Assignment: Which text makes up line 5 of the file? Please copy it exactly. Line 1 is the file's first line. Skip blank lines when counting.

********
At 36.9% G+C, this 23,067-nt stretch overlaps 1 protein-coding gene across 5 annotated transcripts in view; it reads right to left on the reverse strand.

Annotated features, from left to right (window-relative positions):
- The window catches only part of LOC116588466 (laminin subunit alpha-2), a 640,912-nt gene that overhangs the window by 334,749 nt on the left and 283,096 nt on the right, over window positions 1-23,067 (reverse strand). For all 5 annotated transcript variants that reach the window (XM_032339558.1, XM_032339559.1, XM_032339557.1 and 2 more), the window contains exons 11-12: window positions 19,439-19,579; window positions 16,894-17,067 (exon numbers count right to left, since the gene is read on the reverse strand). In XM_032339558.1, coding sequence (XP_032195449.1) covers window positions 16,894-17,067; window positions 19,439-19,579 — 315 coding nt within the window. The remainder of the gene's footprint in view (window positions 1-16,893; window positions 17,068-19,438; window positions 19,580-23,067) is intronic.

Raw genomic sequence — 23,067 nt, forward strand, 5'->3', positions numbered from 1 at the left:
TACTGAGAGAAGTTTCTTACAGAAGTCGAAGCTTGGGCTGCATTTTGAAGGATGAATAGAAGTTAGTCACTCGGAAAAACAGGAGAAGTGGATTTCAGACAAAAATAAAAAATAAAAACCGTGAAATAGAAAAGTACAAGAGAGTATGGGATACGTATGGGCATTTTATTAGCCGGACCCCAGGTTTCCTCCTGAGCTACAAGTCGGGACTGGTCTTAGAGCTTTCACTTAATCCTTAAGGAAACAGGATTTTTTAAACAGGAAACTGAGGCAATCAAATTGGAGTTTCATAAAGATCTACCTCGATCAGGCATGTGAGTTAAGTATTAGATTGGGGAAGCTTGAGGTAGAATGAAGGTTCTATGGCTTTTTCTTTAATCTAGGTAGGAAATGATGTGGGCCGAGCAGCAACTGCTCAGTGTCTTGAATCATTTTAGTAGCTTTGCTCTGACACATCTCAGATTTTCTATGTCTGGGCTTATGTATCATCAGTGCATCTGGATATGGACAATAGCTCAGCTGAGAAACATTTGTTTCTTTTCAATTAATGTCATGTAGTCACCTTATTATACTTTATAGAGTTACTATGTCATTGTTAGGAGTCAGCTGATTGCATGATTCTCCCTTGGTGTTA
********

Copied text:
TACTGAGAGAAGTTTCTTACAGAAGTCGAAGCTTGGGCTGCATTTTGAAGGATGAATAGAAGTTAGTCACTCGGAAAAACAGGAGAAGTGGATTTCAGACAAAAATAAAAAATAAAAACCGTGAAATAGAAAAGTACAAGAGAGTATGGGATACGTATGGGCATTTTATTAGCCGGACCCCAGGTTTCCTCCTGAGCTACAAGTCGGGACTGGTCTTAGAGCTTTCACTTAATCCTTAAGGAAACAGGATTTTTTAAACAGGAAACTGAGGCAATCAAATTGGAGTTTCATAAAGATCTACCTCGATCAGGCATGTGAGTTAAGTATTAGATTGGGGAAGCTTGAGGTAGAATGAAGGTTCTATGGCTTTTTCTTTAATCTAGGTAGGAAATGATGTGGGCCGAGCAGCAACTGCTCAGTGTCTTGAATCATTTTAGTAGCTTTGCTCTGACACATCTCAGATTTTCTATGTCTGGGCTTATGTATCATCAGTGCATCTGGATATGGACAATAGCTCAGCTGAGAAACATTTGTTTCTTTTCAATTAATGTCATGTAGTCACCTTATTATACTTTATAGAGTTACTATGTCATTGTTAGGAGTCAGCTGATTGCATGATTCTCCCTTGGTGTTA